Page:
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R.I.P. Laura Ellen Hopper, Web Radio Pioneer

Posted by: Rob Hof on May 29, 2007

If you’re as big a fan of Web radio as I am, you’ll want to tip your longneck beer bottle this evening to the memory of Laura Ellen Hopper, who died yesterday. She was the founder and guiding light of KPIG, an alt-country/rock hybrid that not only was the first radio station to Webcast its audio, continuously since 1995, but also showed the world that a Web radio station can make money. As the station describes itself at

We’re an anachronism - a throwback to the days when real DJs picked out the music, and listeners expected something more from a radio station than just a couple of hundred songs repeated over and over, with some “big voice” guy yelling about how great it all is. We’re also - to the amazement of all of the radio “professionals” who make the rules we thumb our noses at - very successful, though we try not to let it go to our heads.

I remember Laura Ellen from way back in the late ’70s and early ’80s, when I avidly listened to local country-rock radio station KFAT. Before its demise, which I covered for the Gilroy Dispatch, she and other deejays there rekindled my interest in radio with their distinct personalities and great, eclectic taste in music. She brought the same feeling over to KPIG, which she cofounded on the Santa Cruz coast south of San Francisco. Where else can you hear Mimi & Richard Farina, Son Volt, and Israel Kamakawiwo’ole within a few minutes of each other? I hope that at a time when the future of Web radio is still uncertain, folks at KPIG and beyond keep both Laura Ellen’s vision and her business acumen alive.

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Reader Comments

Roy Wiprud

June 3, 2007 02:49 AM

As a long-time 'pig listener, I can testify that it is, no doubt, the best radio station in the world. Where else can you send an e-Mail from a small town in Eastern Washington state requesting an onscure song from an even more obscure artist to a radio station near Santa Cruz and have it played over their web broadcast within minutes? Well, this happened on a daily basis on KPIG. What Laura Ellen and her crew created is an absolute joy. Heck, I've even gone so far as to get an Internet-equipped smart phone so that I can listen to the 'pig myself as I'm driving!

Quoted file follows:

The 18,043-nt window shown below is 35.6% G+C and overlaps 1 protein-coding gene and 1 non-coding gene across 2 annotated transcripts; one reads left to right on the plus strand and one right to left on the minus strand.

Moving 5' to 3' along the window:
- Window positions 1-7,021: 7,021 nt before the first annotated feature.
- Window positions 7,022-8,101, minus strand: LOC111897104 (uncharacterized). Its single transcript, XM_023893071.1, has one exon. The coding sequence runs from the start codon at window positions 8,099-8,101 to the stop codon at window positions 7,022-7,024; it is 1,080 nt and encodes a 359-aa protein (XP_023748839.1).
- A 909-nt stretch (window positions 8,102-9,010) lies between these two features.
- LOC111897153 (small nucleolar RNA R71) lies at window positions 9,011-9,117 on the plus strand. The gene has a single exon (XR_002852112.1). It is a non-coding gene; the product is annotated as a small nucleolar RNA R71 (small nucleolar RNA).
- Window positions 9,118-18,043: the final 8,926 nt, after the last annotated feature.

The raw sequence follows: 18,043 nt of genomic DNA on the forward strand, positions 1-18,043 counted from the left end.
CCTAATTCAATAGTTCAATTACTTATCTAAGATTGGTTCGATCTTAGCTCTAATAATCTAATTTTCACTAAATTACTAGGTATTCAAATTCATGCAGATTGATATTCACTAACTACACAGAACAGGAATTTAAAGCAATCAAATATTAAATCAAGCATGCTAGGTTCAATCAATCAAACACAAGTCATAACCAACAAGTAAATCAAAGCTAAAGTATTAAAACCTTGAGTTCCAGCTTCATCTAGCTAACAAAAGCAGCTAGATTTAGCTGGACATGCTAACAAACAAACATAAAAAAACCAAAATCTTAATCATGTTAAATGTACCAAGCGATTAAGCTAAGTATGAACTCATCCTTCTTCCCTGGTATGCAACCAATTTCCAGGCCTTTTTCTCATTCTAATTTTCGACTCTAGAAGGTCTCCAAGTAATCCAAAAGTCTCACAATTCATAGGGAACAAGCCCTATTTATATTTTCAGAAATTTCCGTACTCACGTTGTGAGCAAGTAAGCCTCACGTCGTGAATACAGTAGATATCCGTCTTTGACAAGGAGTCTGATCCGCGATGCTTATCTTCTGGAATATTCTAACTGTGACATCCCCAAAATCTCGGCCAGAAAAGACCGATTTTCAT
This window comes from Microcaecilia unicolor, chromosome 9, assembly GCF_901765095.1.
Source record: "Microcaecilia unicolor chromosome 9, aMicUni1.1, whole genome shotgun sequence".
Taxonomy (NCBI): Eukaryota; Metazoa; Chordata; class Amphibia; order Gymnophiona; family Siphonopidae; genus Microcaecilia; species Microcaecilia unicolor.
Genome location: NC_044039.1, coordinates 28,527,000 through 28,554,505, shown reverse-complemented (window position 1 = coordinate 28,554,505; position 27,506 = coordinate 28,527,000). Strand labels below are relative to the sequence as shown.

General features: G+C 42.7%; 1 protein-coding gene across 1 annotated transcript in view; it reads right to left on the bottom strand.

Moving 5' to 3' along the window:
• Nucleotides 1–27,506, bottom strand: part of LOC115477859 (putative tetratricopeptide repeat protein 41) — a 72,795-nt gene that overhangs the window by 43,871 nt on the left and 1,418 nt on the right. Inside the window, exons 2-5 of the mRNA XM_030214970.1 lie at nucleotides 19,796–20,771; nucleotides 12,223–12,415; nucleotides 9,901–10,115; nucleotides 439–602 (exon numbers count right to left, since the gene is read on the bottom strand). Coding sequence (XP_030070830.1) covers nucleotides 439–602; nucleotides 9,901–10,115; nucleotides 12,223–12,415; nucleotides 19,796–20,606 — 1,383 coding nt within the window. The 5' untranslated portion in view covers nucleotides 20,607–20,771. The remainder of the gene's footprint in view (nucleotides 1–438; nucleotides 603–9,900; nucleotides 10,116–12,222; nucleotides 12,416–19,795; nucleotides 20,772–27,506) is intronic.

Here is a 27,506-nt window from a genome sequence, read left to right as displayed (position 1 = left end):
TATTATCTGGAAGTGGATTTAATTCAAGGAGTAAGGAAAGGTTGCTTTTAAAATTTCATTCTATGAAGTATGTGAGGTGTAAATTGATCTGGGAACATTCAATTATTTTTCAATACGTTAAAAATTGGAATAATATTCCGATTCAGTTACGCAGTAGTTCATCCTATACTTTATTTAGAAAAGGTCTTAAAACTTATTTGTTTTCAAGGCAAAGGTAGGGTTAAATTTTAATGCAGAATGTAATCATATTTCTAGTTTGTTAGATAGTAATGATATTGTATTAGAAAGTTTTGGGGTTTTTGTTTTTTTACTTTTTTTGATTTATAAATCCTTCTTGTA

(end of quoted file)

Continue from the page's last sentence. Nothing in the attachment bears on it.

What a refreshing change this is from the preprogrammed, manufactured crap that passes for music and entertainment on the airwaves today. KPIG features all types of good music, from Texas blues to bluegrass, from the Rolling Stones to Todd Snyder, from John Hiatt to Robert Earl Keene, with hilareous comic seques in between along with informed commentary from knowledgable DJ's who actually know something about the music they're playing.

The death of Laura Ellen came as a shock to the worldwide KPIG community... they received condolences from all of the continents, including Antarctica, that's how wide her influence is. After the shock and the sadness has worn off, the one thing that concerns all of us swine is what's going to happen now? What does this mean for the future of the station? From what I’ve heard in the last few days, it’s been her insistence to any and all new owners (along with a lot of help from the listeners and advertisers) that the station remain the same... hopefully someone is going to step up to the plate to do that now. I worry that Mapleton Communications will use this tragic event as an opportunity to make what they may perceive as needed changes to increase their short-term profits at the expense of us listeners. I really hope this won’t be the case, but people have tried before and maybe this time... well, you know those Harvard Business School types.

It's rather a shame that it took the death of someone who created this station that almost singlehandedly defined the genre now known as "Americana" to get it mentioned in your magazine. But know that it has been, any of you BusinessWeek readers who want a glimpse of what real radio should be like, go to and check them out. It's not the flashiest site around, but just listen to the music and the people for an afternoon and you'll soon understand why the rest of us piggies are hooked on this wonderful station.


Jay Peterson

June 9, 2007 01:33 AM

Laura - thanks for bringing us some "fresh air" to the radio dial. You will be missed.


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